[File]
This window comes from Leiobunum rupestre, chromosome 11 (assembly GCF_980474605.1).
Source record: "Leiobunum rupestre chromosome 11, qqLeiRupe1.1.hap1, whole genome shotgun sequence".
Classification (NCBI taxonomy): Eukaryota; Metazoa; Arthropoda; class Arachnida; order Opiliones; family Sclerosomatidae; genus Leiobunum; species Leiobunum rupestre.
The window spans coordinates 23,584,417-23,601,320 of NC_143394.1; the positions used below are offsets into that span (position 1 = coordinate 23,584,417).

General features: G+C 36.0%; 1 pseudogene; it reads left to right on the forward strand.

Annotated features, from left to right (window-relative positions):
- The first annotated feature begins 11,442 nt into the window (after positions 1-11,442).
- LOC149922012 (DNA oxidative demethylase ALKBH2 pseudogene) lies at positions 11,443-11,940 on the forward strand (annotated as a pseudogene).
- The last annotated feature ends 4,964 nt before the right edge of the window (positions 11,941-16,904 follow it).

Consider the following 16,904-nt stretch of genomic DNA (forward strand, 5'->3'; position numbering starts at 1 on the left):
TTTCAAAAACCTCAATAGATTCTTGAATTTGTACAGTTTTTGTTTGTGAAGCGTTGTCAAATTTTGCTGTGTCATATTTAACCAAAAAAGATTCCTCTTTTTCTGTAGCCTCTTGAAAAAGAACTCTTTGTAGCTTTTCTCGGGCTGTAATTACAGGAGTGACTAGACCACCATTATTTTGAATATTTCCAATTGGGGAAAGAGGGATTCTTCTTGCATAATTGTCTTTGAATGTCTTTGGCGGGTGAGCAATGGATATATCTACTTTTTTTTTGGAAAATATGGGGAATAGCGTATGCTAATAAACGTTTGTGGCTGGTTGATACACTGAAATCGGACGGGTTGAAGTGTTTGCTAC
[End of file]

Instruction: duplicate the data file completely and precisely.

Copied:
This window comes from Leiobunum rupestre, chromosome 11 (assembly GCF_980474605.1).
Source record: "Leiobunum rupestre chromosome 11, qqLeiRupe1.1.hap1, whole genome shotgun sequence".
Classification (NCBI taxonomy): Eukaryota; Metazoa; Arthropoda; class Arachnida; order Opiliones; family Sclerosomatidae; genus Leiobunum; species Leiobunum rupestre.
The window spans coordinates 23,584,417-23,601,320 of NC_143394.1; the positions used below are offsets into that span (position 1 = coordinate 23,584,417).

General features: G+C 36.0%; 1 pseudogene; it reads left to right on the forward strand.

Annotated features, from left to right (window-relative positions):
- The first annotated feature begins 11,442 nt into the window (after positions 1-11,442).
- LOC149922012 (DNA oxidative demethylase ALKBH2 pseudogene) lies at positions 11,443-11,940 on the forward strand (annotated as a pseudogene).
- The last annotated feature ends 4,964 nt before the right edge of the window (positions 11,941-16,904 follow it).

Consider the following 16,904-nt stretch of genomic DNA (forward strand, 5'->3'; position numbering starts at 1 on the left):
TTTCAAAAACCTCAATAGATTCTTGAATTTGTACAGTTTTTGTTTGTGAAGCGTTGTCAAATTTTGCTGTGTCATATTTAACCAAAAAAGATTCCTCTTTTTCTGTAGCCTCTTGAAAAAGAACTCTTTGTAGCTTTTCTCGGGCTGTAATTACAGGAGTGACTAGACCACCATTATTTTGAATATTTCCAATTGGGGAAAGAGGGATTCTTCTTGCATAATTGTCTTTGAATGTCTTTGGCGGGTGAGCAATGGATATATCTACTTTTTTTTTGGAAAATATGGGGAATAGCGTATGCTAATAAACGTTTGTGGCTGGTTGATACACTGAAATCGGACGGGTTGAAGTGTTTGCTAC